How Does Cloud Computing Work & What Are the Advantages? - iCorps
Some of you may be laughing at us right now. Cloud computing? How 2012 of them. But for those of you still lost in the clouds (we couldn’t resist), you’re probably still not quite sure why you should really care. It seems that technology moves faster than we mere humans can blink. So is “the cloud” just another fad or is this bandwagon really worth jumping?
Our apologies...sometimes we IT companies jump into jargon mode. You might be wondering – “What IS cloud computing?” PC Mag described it pretty succinctly back in 2013: “In the simplest terms, cloud computing means storing and accessing data and programs over the Internet instead of your computer’s hard drive.”
The “cloud” is a term and a metaphor for a centralized network of shared remote servers hosted on the internet to store and manage data as an alternative to a dedicated local or "on premise" server environment. With cloud computing, technology is about fewer lump-sum purchases and more subscriptions. Cloud solutions are subscription-based services, with everything bundled into one regular (and scalable, depending on your business needs and size) fee and are easily accessible for users via a secure Internet-based connection. Cloud providers can spread their services and equipment costs over several clients, ultimately allowing for your business to take advantage of economies of scale.
In the context of cloud computing for business, there are various models of cloud computing ranging from SaaS (i.e. Salesforce) to a Private Cloud where an organization utilizes the benefits of a Data Center but maintains control and the responsibility of maintaining this environment. The most well-known model is the public cloud, where every user company gets access to the same set of core capabilities, and cannot customize the underlying software. With a public cloud model, upgrades and patches are available automatically to all users, thanks to everyone being on common software.
SaaS, or Software as a Service, means that instead of buying new licenses and versions each time they’re released, you simply pay a subscription fee for a solution that is updated and supported consistently by the developer. Most companies today are using a hybrid by maintaining some applications onsite, but also leveraging the cloud with products like Office 365 or Salesforce.com. Ultimately, an organization’s application requirements, risk profile, regulatory requirements, and growth trajectory will determine which of models is appropriate for their needs. (See: Which Cloud is Right for You: Public Private or Hybrid?).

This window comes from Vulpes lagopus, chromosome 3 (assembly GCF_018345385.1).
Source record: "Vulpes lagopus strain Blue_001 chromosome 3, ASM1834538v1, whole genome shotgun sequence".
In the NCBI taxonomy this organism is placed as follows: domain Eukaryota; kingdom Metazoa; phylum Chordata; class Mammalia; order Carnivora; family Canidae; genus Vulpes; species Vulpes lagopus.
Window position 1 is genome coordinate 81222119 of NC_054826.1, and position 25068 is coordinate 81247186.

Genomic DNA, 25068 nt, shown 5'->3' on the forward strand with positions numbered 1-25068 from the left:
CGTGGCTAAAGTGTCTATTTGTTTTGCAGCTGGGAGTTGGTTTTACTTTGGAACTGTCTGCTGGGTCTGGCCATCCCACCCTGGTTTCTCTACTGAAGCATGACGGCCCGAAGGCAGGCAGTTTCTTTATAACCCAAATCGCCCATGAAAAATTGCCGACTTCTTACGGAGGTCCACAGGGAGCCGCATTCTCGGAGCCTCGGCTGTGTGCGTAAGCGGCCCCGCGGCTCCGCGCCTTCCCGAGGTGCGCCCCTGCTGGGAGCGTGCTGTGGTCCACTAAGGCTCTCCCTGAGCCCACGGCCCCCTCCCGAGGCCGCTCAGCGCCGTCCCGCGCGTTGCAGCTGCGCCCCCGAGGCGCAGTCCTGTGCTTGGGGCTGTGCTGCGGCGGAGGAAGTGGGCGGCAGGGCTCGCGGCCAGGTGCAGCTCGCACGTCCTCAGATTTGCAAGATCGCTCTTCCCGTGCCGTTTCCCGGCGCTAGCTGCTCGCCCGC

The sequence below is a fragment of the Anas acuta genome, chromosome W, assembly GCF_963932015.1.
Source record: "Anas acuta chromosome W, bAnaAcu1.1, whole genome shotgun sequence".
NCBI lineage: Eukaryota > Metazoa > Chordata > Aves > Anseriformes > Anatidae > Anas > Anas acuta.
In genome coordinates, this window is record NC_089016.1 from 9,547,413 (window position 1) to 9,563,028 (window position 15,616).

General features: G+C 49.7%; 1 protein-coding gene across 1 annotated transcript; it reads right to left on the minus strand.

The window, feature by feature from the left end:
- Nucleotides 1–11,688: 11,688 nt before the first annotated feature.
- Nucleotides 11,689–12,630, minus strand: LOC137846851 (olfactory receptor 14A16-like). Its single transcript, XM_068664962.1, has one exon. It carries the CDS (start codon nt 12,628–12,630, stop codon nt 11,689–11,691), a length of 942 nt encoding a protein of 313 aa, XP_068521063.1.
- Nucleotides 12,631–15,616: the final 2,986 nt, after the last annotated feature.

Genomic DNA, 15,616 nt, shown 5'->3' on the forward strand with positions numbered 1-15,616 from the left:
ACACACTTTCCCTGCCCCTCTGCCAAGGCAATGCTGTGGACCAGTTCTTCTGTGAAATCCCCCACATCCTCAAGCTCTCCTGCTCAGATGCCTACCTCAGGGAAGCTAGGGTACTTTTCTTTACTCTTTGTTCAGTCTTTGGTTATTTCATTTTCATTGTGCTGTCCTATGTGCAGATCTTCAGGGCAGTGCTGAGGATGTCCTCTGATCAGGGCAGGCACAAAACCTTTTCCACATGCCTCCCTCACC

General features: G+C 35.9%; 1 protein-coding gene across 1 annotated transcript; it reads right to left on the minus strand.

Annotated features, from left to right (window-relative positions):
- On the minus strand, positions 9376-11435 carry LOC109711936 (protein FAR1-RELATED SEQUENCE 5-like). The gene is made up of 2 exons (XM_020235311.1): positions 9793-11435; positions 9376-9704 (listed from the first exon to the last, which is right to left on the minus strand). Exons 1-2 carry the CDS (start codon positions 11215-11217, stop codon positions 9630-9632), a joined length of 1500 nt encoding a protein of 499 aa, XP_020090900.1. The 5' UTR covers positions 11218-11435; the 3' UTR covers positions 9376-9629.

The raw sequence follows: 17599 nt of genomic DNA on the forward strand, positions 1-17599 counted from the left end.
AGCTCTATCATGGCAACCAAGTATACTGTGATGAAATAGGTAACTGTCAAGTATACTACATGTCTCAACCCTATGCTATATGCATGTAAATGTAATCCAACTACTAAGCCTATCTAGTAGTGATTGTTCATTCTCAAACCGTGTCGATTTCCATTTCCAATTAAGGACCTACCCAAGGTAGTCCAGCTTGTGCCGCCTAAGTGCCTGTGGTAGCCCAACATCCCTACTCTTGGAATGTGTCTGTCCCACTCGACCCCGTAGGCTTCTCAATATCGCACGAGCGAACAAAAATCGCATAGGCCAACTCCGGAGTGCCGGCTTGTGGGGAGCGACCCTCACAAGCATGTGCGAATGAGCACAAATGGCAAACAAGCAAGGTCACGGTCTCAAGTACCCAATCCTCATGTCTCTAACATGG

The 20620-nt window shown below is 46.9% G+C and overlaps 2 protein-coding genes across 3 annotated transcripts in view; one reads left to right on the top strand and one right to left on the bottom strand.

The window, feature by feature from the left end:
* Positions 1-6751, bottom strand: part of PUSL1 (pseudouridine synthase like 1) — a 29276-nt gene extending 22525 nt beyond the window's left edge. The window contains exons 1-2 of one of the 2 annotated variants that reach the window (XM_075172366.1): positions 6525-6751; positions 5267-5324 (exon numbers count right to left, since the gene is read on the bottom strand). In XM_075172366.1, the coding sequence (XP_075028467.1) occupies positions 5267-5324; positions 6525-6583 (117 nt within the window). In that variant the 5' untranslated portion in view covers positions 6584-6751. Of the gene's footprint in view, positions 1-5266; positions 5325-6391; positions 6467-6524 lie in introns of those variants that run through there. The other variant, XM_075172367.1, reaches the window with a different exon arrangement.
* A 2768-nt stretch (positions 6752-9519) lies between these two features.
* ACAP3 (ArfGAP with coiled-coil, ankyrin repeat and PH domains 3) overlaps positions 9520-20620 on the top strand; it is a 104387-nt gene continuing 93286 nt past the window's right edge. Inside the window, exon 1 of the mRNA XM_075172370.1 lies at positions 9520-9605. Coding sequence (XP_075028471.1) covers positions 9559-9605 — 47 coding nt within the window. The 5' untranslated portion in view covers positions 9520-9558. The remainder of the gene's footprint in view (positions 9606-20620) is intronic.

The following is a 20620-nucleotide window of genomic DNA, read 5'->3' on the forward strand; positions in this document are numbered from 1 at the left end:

So again, WHY should you care? The overall value of cloud technology comes down to a sustainable, secure and cost-effective subscription model that works. [Tweet this]
Maybe a better question is: Can your business afford NOT to care? Take a look at these benefits while you ponder that question.
- Efficiency and shared costs. The savings companies gain from cloud computing tend to be very significant (often 50 to 60% ore over a period of years). Throwing 5 or 6 figures at hardware costs becomes a distant memory. Your IT provider can spread the cost of this equipment over many clients, bringing down your investment. Cloud computing lets you take advantage of everything you would have in a well-funded IT department, but at a small fraction of the cost.
- Gained performance and cut expenses. Most businesses end up using servers and equipment (as part of the cloud computing agreement with their provider) that are more sophisticated and expensive than they would ever buy on their own.
- Adaptability and flexibility. Cloud computing systems are inherently scalable, because you don’t have to buy the technology you need in one lump-sum package. You are free to increase or decrease your plan whenever you need to.
- Safer than having your hardware on-site. Your technology, customer data, and business are almost always going to be safer with a cloud computing system in place. Reputable cloud computing facilities aren't just stacked with trained engineers and technicians, but also with a team of security personnel, continuous power backup, and even remote data recover equipment.
The reality is that there are very few businesses that can’t benefit from making the move to cloud computing. It’s worth diving into. Among businesses with under 100 employees, increased business agility is the most compelling cloud benefit, followed by obtaining capabilities that would have been cost/time prohibitive.